Files recovered from Osama bin Laden’s compound in Abbotabad reveal that the prime minister’s brother, Punjab chief minister Shahbaz Sharif, sought to strike a peace deal with the Tehreek-e-Taliban Pakistan (TTP) through al Qaeda, The Long War Journal reported.
The files were revealed in terror convict Abid Naseer’s trial by a Brooklyn jury earlier this month. One of the files is a letter written by Atiyah Abd al Rahman (Mahmud), who was then the general manager of al Qaeda, to Osama bin Laden (identified as Sheikh Abu Abdallah) in July 2010.
The letter reveals a complicated nexus involving Al Qaeda, the Pakistani Taliban, Punjab Chief Minister Shahbaz Sharif, and the ISI.
According to one letter from Rahman, one of bin Laden’s top deputies, dated July 2010, Bin Laden was informed that Shahbaz Sharif wanted to cut a deal with the TTP, whose leadership was close to Bin Laden. The government “was ready to reestablish normal relations as long as [the Pakistani Taliban] do not conduct operations in Punjab.”
Attacks elsewhere in Pakistan were apparently acceptable under the terms of the alleged proposal.
Punjab govt’s negotiations
Rahman’s letter stated that Punjab Chief Minister Shahbaz Sharif initiated negotiations with the militant group. In the letter, Rahman informed TTP commanders Hakeemullah Mehsud and Qari Husayn that Shahbaz Sharif “sent them a message indicating they [the government] wanted to negotiate with them, and they were ready to reestablish normal relations as long as they do no conduct operations in Punjab.”
Rahman clarified that the deal was limited to the “governmental jurisdiction” of Punjab and did not include Islamabad.
“The government said they were ready to pay any price…and so on,” the letter states. “They told us the negotiations were under way.”
Rahman then made it clear that the TTP was to keep Al Qaeda leadership in the loop at all times. “We stressed that they needed to consult us on everything, and they promised they would.”
According to the report, Shahbaz Sharif’s willingness to negotiate is consistent with his public opinion at the time. The chief minister was a vociferous critic of General Pervez Musharraf’s policies and “blamed the escalation of violence in Pakistan on Pervez Musharraf.”
The report states that al Qaeda’s negotiating tactic was simple. They wanted Pakistanis to either leave them alone, or they would suffer more terrorist attacks. Rahman’s letter reveals how bin Laden’s men sought to convey their message. They relied on Haqqani Network leader, Siraj Haqqani, which has been supported by the military and intelligence establishment.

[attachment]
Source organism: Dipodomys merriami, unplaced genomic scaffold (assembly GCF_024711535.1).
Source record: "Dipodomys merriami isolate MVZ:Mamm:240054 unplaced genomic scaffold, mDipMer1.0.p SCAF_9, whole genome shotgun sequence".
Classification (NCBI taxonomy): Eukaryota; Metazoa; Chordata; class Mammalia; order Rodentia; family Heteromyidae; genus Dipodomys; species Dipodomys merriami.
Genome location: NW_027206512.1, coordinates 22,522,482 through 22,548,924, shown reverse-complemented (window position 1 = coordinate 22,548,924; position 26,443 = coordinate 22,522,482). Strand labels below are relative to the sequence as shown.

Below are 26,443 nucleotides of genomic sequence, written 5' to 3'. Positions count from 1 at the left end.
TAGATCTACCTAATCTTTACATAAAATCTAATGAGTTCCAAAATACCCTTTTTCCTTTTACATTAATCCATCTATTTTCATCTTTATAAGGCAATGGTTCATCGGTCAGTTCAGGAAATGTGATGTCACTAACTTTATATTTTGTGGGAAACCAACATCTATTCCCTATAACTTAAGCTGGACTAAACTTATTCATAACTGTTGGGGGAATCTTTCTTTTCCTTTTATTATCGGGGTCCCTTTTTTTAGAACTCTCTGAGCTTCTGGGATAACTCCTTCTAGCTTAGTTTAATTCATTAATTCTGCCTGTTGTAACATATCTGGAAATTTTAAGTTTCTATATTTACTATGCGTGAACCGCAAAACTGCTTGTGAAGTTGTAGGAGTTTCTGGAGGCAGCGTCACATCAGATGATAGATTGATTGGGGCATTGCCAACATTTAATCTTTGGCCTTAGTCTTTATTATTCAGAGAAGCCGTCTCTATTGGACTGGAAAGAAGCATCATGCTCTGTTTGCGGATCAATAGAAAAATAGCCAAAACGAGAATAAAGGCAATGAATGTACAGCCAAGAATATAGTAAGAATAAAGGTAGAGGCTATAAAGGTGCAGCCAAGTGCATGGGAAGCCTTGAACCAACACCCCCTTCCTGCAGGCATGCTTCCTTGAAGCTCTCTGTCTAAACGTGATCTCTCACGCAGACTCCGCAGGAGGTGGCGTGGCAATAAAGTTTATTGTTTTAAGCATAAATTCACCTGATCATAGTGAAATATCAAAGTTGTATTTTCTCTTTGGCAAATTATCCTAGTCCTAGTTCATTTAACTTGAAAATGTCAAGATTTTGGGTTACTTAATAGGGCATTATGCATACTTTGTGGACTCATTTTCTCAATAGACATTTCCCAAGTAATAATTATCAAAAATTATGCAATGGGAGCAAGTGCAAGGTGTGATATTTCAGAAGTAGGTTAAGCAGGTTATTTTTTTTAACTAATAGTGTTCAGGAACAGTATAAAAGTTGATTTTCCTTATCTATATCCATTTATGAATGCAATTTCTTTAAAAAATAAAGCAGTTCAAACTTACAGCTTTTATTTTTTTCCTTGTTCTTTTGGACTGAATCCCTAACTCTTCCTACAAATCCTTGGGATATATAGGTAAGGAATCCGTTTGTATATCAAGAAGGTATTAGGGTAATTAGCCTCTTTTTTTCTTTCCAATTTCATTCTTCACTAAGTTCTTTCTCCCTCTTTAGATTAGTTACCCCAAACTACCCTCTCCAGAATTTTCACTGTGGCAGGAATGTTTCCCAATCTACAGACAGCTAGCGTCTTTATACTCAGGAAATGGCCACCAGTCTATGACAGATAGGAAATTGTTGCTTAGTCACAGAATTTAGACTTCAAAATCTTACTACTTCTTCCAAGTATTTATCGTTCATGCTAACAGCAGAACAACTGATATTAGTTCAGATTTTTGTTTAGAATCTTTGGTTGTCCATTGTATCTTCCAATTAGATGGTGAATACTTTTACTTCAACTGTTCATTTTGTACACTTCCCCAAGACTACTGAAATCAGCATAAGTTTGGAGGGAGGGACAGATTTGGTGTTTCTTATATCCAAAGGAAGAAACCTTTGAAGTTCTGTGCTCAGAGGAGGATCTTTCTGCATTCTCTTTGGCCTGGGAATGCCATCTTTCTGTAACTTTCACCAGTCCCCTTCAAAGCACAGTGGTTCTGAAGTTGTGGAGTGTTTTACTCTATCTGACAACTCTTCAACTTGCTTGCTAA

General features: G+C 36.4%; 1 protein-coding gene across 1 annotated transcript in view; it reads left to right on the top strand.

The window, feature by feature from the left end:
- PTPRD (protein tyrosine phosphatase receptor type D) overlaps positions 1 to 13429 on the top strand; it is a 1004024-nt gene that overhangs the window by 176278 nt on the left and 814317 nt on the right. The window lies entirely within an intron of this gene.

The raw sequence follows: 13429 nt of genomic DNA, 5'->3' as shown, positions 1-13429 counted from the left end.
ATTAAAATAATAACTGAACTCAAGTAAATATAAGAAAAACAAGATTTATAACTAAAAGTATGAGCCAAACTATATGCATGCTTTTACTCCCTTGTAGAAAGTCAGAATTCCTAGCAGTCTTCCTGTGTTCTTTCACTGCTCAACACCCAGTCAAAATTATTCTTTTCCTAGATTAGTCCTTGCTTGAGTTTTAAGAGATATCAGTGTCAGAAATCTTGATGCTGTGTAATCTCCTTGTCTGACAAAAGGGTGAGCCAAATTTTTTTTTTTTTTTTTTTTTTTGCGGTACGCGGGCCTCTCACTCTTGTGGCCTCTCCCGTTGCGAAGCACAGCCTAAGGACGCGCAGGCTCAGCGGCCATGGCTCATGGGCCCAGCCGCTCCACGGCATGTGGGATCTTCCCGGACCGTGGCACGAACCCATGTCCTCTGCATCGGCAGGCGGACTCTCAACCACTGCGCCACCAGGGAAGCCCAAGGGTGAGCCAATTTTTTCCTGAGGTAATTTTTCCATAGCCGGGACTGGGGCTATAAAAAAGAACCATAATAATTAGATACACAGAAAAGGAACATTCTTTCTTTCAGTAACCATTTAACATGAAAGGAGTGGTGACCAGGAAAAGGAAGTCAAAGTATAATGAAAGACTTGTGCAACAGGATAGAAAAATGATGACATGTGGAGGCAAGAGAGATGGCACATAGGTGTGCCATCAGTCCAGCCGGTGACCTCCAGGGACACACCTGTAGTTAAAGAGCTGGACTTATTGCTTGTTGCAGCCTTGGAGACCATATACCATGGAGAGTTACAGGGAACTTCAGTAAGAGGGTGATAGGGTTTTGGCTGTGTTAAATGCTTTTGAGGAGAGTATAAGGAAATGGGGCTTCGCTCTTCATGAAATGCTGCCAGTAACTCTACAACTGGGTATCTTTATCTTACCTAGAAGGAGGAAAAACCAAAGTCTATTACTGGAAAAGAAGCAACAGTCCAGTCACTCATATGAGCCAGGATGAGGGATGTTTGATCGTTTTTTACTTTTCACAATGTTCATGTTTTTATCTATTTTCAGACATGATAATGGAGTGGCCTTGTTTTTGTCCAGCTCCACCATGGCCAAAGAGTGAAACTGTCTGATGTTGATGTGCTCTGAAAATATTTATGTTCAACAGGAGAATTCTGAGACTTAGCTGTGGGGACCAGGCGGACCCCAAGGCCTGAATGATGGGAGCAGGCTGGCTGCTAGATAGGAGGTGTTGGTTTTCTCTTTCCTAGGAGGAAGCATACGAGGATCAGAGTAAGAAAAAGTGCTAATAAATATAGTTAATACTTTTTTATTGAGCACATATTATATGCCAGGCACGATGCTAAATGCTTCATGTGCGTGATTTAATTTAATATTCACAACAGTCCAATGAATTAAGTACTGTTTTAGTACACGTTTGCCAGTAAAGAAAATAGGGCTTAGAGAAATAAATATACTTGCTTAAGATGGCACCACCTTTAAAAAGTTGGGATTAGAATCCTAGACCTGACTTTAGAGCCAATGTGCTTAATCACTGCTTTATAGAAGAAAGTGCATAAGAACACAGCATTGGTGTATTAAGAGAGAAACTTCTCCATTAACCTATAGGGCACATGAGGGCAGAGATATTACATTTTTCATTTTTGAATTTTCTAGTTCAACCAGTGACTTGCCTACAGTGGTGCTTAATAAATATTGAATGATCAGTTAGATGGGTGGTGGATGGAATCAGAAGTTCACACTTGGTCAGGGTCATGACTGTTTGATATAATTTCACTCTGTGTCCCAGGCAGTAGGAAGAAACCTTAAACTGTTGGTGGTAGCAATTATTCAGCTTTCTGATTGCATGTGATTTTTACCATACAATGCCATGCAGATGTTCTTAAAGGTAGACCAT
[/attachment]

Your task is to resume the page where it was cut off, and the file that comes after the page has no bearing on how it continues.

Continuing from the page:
One of Pakistani intelligence’s emissaries was Fazlur Rehman Khalil, leader of Harakat ul Mujahedin (HUM). Khalil was an ally of Osama bin Laden ally. The intelligence agency used Khalil’s HUM to send al Qaeda a letter.
“We received a messenger from them bringing us a letter from the Intelligence leaders including Shuja Shah, and others,” Rahman wrote, according the US government’s translation. “They said they wanted to talk to us, to al Qaeda. We gave them the same message, nothing more.”
Beyond his role as a leader in Pakistani intelligence, “Shuja’ Shah” is not further identified in the letter. Ahmad Shuja Pasha was the head of Pakistan’s Inter-Services Intelligence (ISI) agency at the time. Some have alleged that Pasha knew bin Laden was located in Abbottabad.
Pasha has repeatedly denied this. Rahman’s letter does not indicate that “Shuja Shah” or Pakistani intelligence knew of the Al Qaeda chief’s whereabouts, but it shows that they knew how to get in touch with his top lieutenants.
ISI got in touch with al Qaeda again a “little later,” sending the “same man” who had acted as a messenger the first time.
Rahman noted: “This time the surprise was that they brought Hamid Gul into the session, and Fazlur Rehman Khalil attended with them as an adviser!” Hamid Gul headed the ISI in the late 1980s.
“Be patient with us for a little bit,” Rahman quoted them as saying, indicating that the Pakistan had requested a cooling off period of up to two months.
If “we can convince the Americans,” the Pakistanis said, then we “have no objection to negotiating with you and sitting with you,” the letter states further.
‘Al Qaeda was cautious, but willing to make a deal’
In July 2010, Rahman wrote another letter to bin Laden, revealing that group was cautious but willing to strike a deal with the negotiators.
“Are the Pakistanis serious, or are they playing around and dissembling?” Rahman wrote. He believed that “Caution is mandatory, as is preparedness, awareness, and staying focused on the mission and resolve.”